Wednesday, 31 July 2013

Kids Come 1st

Last night was the annual Kids Come 1st golf tournament.  They've supported our family for the last four years.

This is an unofficial charity which has been growing substantially for over a decade.  It began as a way to help one family pay the massive costs of private therapy.  Now, a lot of people would have said thank you and counted their blessings.  But this family decided to share their good fortune with other Ottawa families struggling with autism.

They decided not to incorporate as an official charity, although that would have given them tax benefits.  They wanted to stay flexible and keep the red tape to a minimum.  If a family needed help paying the mortgage, they wanted to be able to help with that rather than having to say "that's not an officially sanctioned autism expense."  (Trust me, it's a more common issue than you'd think.  We get an incontinence grant because neither of the boys are toilet trained.  Diapers are approved but not wipes or extra laundry costs.  Because apparently we only need diapers.)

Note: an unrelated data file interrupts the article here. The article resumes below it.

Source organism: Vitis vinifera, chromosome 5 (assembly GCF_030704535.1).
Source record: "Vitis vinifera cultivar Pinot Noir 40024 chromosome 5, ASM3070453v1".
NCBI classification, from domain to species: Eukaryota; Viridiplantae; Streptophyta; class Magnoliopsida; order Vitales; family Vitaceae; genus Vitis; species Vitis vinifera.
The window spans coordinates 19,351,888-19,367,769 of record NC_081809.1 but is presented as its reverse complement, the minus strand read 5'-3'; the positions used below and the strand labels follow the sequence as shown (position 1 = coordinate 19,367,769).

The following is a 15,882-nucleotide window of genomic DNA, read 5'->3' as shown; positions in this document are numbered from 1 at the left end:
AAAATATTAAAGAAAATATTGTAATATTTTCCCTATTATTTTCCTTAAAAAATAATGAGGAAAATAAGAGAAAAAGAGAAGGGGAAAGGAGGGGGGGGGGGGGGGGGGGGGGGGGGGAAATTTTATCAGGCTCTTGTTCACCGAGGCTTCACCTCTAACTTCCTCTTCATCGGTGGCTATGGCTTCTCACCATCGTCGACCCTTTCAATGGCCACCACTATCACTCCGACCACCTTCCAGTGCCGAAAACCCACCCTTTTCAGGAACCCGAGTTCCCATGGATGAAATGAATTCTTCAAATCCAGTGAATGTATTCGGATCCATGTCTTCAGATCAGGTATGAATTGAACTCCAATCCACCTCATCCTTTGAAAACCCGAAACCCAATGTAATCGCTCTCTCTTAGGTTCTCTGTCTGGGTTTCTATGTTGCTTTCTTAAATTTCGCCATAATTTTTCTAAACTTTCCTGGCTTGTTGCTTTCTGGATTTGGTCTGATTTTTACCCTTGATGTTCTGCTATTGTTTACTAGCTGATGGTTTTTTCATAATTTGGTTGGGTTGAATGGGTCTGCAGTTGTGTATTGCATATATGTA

Their son has continued to progress but they've recently had to accept that he will likely need long term institutionalization.  They began to investigate the options and discovered there is a 12 year waiting list for private group homes.  (That's not a typo: twelve years.)

The terrifying unacceptability of that number cannot be fully expressed in words.

They've decided to branch out and will be starting to look at constructing and running group homes for adults with autism.  I, quite selfishly, wish them luck.  Early intervention is great but there's a real lack of services for adults with autism and families dealing with adults with autism.

I've heard of other families banding together to create unofficial group homes.  One family buys a house and serves as the landlord.  Then the other families pay rent and everyone takes turns checking up on the occupants (making sure there are groceries, bills are paid, etc.)  Some go together and hire a live-in aide to manage day to day work of preparing meals and cleaning.

Placing the financial burden on families throughout their lives is just not okay.  The government is supposed to be in the business of providing services which are not hugely profitable but are still necessary.  (Like safety, quality health care and garbage pickup.)

I know several families which have already accepted that retirement will simply never be an option.  They will always need income to support their children.  And that doesn't even begin to go into the terrifying world of what happens when a parent's health fails and there's no one left to privately look after an adult with autism who needs constant support.

I'm glad Kids Come 1st is starting to tackle this area.  Maybe we can get lucky and shame the government into helping once a framework is established.

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